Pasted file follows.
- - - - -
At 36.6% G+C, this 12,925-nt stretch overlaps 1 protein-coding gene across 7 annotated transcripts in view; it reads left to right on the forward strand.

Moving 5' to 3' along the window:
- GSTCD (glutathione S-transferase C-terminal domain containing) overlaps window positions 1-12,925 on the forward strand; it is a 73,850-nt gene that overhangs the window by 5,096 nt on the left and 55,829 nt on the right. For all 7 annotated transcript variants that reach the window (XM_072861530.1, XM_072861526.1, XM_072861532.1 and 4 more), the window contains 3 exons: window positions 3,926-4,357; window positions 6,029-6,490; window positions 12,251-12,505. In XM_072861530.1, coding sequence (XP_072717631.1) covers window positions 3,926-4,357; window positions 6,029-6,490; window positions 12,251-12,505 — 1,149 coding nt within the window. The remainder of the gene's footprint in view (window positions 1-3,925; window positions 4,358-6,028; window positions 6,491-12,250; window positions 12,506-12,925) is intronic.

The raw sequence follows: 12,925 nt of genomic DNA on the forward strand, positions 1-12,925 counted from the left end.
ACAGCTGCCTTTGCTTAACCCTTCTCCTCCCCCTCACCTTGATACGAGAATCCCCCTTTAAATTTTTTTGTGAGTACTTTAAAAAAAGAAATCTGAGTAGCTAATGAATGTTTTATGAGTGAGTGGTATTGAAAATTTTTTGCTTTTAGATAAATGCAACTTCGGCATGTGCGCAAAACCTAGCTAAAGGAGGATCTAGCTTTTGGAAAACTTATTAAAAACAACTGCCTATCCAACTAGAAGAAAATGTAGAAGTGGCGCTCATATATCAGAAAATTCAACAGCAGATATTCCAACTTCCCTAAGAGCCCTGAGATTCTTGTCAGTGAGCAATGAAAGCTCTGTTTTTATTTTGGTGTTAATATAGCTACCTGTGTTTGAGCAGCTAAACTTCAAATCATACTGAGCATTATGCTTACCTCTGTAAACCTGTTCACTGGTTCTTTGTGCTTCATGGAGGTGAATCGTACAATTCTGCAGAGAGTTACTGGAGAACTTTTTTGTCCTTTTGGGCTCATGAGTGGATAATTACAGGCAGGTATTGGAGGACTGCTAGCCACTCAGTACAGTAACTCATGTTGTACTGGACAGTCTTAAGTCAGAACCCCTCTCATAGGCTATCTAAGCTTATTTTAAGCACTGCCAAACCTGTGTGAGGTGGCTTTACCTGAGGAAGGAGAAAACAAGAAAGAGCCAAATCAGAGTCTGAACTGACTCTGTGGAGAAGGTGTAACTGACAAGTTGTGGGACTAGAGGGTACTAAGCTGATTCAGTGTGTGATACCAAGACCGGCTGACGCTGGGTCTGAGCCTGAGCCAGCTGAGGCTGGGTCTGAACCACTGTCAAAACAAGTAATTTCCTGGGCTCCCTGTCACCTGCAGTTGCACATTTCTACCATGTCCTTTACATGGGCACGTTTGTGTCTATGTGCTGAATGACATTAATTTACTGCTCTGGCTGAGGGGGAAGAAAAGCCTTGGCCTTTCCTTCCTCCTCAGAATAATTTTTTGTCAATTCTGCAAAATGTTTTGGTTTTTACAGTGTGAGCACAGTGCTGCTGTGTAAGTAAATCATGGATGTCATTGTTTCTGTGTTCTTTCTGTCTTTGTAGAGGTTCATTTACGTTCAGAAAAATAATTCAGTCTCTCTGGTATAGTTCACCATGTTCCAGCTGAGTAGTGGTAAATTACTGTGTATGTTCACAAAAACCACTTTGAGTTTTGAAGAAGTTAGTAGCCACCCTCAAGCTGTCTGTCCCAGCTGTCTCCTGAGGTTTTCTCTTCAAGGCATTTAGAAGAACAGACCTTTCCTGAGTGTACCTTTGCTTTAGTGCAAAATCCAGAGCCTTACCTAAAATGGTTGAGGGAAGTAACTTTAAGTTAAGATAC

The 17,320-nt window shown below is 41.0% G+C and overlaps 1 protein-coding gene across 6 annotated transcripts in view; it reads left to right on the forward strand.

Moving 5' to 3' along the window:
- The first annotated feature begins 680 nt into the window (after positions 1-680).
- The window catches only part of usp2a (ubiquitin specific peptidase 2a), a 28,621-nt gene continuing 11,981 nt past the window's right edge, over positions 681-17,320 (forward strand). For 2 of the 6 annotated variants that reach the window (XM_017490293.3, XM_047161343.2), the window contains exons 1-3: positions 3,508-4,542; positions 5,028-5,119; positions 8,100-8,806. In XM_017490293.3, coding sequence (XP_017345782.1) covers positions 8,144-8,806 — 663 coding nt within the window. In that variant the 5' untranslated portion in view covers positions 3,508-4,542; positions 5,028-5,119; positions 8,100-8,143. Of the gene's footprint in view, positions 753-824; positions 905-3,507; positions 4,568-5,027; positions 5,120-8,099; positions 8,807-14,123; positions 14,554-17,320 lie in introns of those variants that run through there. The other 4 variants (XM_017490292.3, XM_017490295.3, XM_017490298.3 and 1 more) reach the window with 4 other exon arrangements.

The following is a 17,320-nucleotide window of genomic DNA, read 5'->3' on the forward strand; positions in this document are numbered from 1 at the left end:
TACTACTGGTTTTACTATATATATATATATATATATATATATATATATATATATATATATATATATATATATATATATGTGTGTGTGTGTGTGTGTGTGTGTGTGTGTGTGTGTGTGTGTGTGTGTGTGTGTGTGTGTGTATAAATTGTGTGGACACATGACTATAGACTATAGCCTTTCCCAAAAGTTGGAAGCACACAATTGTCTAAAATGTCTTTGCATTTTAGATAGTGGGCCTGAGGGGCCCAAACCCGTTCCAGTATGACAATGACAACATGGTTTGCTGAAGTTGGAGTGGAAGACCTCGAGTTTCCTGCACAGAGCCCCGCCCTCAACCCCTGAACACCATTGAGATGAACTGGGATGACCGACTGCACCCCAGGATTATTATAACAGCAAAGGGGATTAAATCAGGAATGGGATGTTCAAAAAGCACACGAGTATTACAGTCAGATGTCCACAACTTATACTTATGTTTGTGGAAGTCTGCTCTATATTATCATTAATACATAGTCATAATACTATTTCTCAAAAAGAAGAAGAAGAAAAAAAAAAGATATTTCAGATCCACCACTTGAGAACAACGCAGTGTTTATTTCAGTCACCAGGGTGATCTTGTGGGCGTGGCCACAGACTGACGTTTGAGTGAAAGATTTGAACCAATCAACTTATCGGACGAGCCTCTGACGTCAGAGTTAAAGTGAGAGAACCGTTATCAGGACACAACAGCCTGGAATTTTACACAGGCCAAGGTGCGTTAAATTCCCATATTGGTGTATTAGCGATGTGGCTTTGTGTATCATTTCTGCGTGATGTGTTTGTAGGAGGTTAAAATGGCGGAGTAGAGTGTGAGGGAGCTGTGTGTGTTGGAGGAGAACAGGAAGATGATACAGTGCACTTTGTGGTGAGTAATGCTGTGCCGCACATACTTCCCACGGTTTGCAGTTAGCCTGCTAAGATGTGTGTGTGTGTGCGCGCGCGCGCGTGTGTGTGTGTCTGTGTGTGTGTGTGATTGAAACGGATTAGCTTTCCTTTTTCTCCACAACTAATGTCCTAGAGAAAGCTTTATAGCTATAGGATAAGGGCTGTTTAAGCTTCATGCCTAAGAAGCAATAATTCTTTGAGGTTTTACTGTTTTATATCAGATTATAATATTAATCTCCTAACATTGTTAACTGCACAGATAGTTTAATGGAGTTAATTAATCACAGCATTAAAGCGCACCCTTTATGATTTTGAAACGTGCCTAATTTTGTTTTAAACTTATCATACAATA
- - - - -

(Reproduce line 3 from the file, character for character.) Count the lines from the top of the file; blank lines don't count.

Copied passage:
- GSTCD (glutathione S-transferase C-terminal domain containing) overlaps window positions 1-12,925 on the forward strand; it is a 73,850-nt gene that overhangs the window by 5,096 nt on the left and 55,829 nt on the right. For all 7 annotated transcript variants that reach the window (XM_072861530.1, XM_072861526.1, XM_072861532.1 and 4 more), the window contains 3 exons: window positions 3,926-4,357; window positions 6,029-6,490; window positions 12,251-12,505. In XM_072861530.1, coding sequence (XP_072717631.1) covers window positions 3,926-4,357; window positions 6,029-6,490; window positions 12,251-12,505 — 1,149 coding nt within the window. The remainder of the gene's footprint in view (window positions 1-3,925; window positions 4,358-6,028; window positions 6,491-12,250; window positions 12,506-12,925) is intronic.